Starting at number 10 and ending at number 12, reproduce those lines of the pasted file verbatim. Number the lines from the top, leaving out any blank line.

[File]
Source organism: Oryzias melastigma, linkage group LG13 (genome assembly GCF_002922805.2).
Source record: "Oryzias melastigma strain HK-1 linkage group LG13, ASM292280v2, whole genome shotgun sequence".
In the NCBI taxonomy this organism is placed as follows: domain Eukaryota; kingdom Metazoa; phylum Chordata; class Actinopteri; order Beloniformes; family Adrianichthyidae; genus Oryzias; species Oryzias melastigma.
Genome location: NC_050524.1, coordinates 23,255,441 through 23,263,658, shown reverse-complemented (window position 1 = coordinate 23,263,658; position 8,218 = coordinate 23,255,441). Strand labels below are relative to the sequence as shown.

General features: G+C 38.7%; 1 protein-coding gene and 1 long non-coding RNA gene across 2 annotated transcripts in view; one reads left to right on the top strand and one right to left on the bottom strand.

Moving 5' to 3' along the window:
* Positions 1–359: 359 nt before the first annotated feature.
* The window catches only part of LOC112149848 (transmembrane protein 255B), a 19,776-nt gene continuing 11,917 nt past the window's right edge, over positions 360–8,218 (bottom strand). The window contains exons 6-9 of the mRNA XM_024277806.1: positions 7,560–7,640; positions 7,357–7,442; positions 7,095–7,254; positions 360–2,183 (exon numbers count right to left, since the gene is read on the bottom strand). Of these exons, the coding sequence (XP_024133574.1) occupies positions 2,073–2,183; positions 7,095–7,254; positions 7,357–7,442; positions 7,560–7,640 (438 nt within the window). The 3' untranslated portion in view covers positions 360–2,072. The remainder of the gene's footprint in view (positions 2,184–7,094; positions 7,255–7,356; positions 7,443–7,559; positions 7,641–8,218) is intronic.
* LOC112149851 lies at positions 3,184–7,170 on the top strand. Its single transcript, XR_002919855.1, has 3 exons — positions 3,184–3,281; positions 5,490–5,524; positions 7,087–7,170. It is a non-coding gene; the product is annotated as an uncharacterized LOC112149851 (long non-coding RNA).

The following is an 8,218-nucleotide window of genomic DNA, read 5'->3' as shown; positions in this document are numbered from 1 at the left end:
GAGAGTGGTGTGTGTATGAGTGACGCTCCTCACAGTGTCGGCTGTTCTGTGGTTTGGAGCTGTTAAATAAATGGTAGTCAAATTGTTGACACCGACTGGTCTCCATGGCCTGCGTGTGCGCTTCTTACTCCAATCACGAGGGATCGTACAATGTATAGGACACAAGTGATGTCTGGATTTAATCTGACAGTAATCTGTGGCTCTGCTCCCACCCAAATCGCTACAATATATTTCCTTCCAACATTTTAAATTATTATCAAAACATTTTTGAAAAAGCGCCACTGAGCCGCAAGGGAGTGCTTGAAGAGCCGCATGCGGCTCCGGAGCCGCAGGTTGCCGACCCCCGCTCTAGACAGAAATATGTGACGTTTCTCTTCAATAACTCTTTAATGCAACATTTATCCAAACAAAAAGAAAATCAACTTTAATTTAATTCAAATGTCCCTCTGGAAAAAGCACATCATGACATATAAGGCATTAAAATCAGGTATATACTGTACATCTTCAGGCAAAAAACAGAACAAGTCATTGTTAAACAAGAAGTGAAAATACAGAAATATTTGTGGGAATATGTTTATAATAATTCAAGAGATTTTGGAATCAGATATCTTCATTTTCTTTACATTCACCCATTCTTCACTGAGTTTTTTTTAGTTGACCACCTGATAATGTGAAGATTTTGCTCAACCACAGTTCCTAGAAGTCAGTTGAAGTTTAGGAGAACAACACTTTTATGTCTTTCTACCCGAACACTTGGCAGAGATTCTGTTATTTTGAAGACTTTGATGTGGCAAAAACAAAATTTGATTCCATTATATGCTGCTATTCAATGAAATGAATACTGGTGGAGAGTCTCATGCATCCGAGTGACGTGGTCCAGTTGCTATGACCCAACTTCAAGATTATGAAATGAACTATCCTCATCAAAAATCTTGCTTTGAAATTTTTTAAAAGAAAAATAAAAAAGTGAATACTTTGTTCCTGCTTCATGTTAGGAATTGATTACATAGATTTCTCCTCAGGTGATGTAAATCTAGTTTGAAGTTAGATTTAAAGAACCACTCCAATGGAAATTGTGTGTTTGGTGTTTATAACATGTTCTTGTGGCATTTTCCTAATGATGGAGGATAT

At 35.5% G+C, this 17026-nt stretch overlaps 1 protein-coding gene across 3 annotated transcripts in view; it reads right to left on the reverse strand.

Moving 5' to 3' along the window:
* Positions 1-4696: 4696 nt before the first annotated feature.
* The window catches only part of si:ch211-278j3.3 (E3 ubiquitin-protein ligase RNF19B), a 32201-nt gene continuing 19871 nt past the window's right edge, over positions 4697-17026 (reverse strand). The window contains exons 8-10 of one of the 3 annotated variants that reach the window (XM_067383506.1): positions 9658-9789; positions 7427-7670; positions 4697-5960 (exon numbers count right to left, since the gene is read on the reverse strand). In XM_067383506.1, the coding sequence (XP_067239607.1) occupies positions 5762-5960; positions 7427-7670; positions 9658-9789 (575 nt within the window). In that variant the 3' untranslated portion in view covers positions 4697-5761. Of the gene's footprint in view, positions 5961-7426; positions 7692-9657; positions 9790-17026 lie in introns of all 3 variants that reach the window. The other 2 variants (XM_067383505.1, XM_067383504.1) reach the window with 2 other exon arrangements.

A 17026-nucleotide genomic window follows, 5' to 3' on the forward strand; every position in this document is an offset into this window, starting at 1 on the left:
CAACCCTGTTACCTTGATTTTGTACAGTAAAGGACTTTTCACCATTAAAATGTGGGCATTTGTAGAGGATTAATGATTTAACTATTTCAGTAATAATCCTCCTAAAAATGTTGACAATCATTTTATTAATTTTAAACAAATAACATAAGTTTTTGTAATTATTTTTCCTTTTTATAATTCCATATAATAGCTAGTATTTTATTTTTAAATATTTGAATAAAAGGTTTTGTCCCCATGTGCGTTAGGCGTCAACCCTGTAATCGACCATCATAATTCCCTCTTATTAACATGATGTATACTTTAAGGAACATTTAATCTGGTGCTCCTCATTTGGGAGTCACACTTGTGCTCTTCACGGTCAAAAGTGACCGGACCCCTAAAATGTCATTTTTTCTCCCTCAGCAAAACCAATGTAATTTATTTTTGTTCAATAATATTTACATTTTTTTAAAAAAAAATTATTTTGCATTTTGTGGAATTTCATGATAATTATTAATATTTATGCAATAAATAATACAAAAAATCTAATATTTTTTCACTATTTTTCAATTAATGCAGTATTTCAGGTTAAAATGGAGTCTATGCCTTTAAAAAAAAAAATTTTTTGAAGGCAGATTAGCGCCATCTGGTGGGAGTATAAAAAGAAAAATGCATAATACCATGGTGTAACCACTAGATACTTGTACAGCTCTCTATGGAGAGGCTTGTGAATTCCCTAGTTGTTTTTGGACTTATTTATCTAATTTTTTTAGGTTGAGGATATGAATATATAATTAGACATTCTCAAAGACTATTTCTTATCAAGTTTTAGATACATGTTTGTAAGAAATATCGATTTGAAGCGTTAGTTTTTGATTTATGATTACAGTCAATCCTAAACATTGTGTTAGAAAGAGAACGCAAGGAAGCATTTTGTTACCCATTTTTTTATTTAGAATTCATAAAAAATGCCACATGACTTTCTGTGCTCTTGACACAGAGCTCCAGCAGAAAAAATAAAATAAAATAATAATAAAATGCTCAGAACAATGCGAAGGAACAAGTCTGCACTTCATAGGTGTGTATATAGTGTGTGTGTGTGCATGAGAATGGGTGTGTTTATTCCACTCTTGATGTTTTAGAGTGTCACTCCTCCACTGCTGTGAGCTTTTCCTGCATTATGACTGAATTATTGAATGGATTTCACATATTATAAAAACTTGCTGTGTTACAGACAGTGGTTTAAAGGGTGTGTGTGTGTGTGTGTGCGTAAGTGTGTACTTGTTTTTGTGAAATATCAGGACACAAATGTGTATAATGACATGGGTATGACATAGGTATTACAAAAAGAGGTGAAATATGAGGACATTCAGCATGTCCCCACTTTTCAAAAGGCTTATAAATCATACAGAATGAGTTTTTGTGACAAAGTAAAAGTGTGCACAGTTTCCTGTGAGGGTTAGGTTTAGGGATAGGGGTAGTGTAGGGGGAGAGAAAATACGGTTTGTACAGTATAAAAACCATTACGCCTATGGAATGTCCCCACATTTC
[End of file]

The following is an 8,218-nucleotide window of genomic DNA, read 5'->3' as shown; positions in this document are numbered from 1 at the left end:
GAGAGTGGTGTGTGTATGAGTGACGCTCCTCACAGTGTCGGCTGTTCTGTGGTTTGGAGCTGTTAAATAAATGGTAGTCAAATTGTTGACACCGACTGGTCTCCATGGCCTGCGTGTGCGCTTCTTACTCCAATCACGAGGGATCGTACAATGTATAGGACACAAGTGATGTCTGGATTTAATCTGACAGTAATCTGTGGCTCTGCTCCCACCCAAATCGCTACAATATATTTCCTTCCAACATTTTAAATTATTATCAAAACATTTTTGAAAAAGCGCCACTGAGCCGCAAGGGAGTGCTTGAAGAGCCGCATGCGGCTCCGGAGCCGCAGGTTGCCGACCCCCGCTCTAGACAGAAATATGTGACGTTTCTCTTCAATAACTCTTTAATGCAACATTTATCCAAACAAAAAGAAAATCAACTTTAATTTAATTCAAATGTCCCTCTGGAAAAAGCACATCATGACATATAAGGCATTAAAATCAGGTATATACTGTACATCTTCAGGCAAAAAACAGAACAAGTCATTGTTAAACAAGAAGTGAAAATACAGAAATATTTGTGGGAATATGTTTATAATAATTCAAGAGATTTTGGAATCAGATATCTTCATTTTCTTTACATTCACCCATTCTTCACTGAGTTTTTTTTAGTTGACCACCTGATAATGTGAAGATTTTGCTCAACCACAGTTCCTAGAAGTCAGTTGAAGTTTAGGAGAACAACACTTTTATGTCTTTCTACCCGAACACTTGGCAGAGATTCTGTTATTTTGAAGACTTTGATGTGGCAAAAACAAAATTTGATTCCATTATATGCTGCTATTCAATGAAATGAATACTGGTGGAGAGTCTCATGCATCCGAGTGACGTGGTCCAGTTGCTATGACCCAACTTCAAGATTATGAAATGAACTATCCTCATCAAAAATCTTGCTTTGAAATTTTTTAAAAGAAAAATAAAAAAGTGAATACTTTGTTCCTGCTTCATGTTAGGAATTGATTACATAGATTTCTCCTCAGGTGATGTAAATCTAGTTTGAAGTTAGATTTAAAGAACCACTCCAATGGAAATTGTGTGTTTGGTGTTTATAACATGTTCTTGTGGCATTTTCCTAATGATGGAGGATAT

At 35.5% G+C, this 17026-nt stretch overlaps 1 protein-coding gene across 3 annotated transcripts in view; it reads right to left on the reverse strand.